In his letter, Thich Thien Hanh expressed outrage at the sordid accusations and base language used against Thich Quang Do in the official press. “Thich Quang Do is an eminent scholar, writer and respected translator of Buddhist scriptures. During his 10 years in internal exile and his decades under house arrest at the Thanh Minh Zen Monastery, all alone, Thich Quang Do has accomplished a task worthy of a whole nation. He has completed the translation of the “Great Dictionary of Buddhist Terms”, with six volumes and 7,374 pages”. The Dictionary, which was printed overseas, “is an invaluable contribution to Vietnamese culture in general, and a most precious source of reference to all those who wish to study Buddhism in Vietnam”.

Thich Thien Hanh made five demands to the Vietnamese leadership: (a) to cease its slanderous media attacks against Thich Quang Do and the UBCV; (b) cease Police pressure, including surveillance, summonses for interrogation on UBCV leaders at the Thanh Minh Zen Monastery (Thich Quang Do), Bao Quoc Pagoda in Hue and other UBCV Pagodas; (c) cease issuing Police summonses to interrogate Thich Quang Do; (d) lift all restrictions and house arrest of UBCV Patriarch Thich Huyen Quang and Thich Quang Do; (e) restore the legitimate status of the outlawed UBCV and place the State-sponsored Vietnam Buddhist Church outside the control of the Vietnam Fatherland Front so that.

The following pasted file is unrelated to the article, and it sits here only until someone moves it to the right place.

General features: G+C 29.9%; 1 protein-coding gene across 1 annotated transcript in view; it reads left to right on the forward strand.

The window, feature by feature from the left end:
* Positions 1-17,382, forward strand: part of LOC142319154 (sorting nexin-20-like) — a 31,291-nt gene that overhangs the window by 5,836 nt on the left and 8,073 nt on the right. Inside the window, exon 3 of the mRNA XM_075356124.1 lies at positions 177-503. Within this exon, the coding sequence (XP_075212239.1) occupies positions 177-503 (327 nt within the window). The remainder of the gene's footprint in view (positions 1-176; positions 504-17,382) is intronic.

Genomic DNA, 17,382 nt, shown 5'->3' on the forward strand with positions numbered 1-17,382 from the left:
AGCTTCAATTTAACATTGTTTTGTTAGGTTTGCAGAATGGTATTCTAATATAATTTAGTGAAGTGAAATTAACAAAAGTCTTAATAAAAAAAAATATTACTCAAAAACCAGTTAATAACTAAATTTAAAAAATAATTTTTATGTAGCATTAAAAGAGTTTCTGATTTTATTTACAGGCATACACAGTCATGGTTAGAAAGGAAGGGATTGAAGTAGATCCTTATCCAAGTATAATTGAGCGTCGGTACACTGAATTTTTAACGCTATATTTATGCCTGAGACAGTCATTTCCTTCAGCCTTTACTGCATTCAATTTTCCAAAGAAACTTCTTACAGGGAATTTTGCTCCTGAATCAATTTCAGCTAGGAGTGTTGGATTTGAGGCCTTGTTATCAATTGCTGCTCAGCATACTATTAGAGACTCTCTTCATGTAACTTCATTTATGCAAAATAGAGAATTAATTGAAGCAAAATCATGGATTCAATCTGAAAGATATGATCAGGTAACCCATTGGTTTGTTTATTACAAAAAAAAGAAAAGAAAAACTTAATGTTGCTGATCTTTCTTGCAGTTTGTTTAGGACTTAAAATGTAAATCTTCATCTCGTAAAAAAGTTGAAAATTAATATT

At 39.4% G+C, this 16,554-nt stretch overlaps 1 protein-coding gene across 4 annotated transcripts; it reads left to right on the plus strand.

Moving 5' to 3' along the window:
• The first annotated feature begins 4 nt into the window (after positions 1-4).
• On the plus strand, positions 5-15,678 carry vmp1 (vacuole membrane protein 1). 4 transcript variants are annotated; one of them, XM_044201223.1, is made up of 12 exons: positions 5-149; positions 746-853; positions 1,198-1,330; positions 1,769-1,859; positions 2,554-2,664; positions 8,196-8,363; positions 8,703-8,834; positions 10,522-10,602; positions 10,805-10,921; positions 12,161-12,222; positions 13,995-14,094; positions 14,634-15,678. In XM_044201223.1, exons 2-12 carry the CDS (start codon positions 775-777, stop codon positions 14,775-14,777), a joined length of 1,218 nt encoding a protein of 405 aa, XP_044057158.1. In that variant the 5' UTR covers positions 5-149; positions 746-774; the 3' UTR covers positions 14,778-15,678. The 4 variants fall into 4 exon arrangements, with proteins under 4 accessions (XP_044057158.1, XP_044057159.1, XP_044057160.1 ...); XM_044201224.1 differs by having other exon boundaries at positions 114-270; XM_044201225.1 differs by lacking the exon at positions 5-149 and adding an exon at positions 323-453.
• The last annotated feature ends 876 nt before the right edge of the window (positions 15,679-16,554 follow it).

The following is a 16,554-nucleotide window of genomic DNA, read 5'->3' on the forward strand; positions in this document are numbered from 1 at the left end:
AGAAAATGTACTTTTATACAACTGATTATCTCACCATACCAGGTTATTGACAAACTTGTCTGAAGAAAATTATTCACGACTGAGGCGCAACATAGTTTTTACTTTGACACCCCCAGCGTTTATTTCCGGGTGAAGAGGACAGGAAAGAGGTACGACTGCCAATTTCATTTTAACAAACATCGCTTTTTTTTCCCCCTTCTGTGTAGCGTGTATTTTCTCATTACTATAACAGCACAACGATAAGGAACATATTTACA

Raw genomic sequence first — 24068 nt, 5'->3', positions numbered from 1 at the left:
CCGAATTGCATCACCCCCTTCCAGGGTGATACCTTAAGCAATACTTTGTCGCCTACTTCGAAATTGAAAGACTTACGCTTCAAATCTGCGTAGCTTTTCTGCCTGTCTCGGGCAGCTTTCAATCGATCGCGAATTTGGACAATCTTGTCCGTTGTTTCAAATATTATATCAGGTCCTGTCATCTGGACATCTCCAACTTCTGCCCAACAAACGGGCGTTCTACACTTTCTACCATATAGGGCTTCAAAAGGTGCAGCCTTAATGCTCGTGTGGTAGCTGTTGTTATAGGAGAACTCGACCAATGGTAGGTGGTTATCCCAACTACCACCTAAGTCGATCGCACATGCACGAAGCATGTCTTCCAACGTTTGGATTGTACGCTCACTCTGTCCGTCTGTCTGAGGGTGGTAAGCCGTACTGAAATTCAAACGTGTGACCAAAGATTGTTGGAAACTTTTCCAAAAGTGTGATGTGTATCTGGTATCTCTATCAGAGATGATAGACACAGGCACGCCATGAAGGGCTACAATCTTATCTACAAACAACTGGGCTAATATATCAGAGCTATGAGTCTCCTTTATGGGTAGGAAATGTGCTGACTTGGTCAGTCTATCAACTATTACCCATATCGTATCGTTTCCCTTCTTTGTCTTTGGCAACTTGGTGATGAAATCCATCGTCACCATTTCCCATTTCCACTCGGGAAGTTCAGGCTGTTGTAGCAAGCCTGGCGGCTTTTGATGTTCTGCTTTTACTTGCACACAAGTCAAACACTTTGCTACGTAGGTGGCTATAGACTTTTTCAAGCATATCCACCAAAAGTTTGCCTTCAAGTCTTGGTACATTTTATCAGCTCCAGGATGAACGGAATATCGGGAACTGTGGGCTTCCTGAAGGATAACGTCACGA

Thich Thien Hanh concluded his letter by stating: “We (the UBCV) are not opposed to anyone, we have no political agenda, we do not plot to seize power, we have no ambitions to exercise political rule. We simply call on the Vietnamese government to give back to Buddhists everything they have taken from us, so that we can all sit down together and settle Buddhist affairs between people of the same faith, with no interference from political powers”.

l On Friday 7th September, Mr. Michael Orona, Deputy Director of the US State Department’s Bureau of Democracy, Human Rights and Labour, visited Venerable Thich Quang Do at the Thanh Minh Zen Monastery in Saigon. The visit lasted almost two hours. Mr. Orona expressed his concern for the current plight of the UBCV and the human rights situation in general. Thich Quang Do gave an overall view of the status of religious freedom in Vietnam, concluding that there had been no concrete improvements. On the contrary, Thich Quang Do said the authorities were increasing their stranglehold on all independent religions, and reinforcing restrictions and controls. Mr Orona said he would reflect Thich Quang Do’s analysis to the US State Department.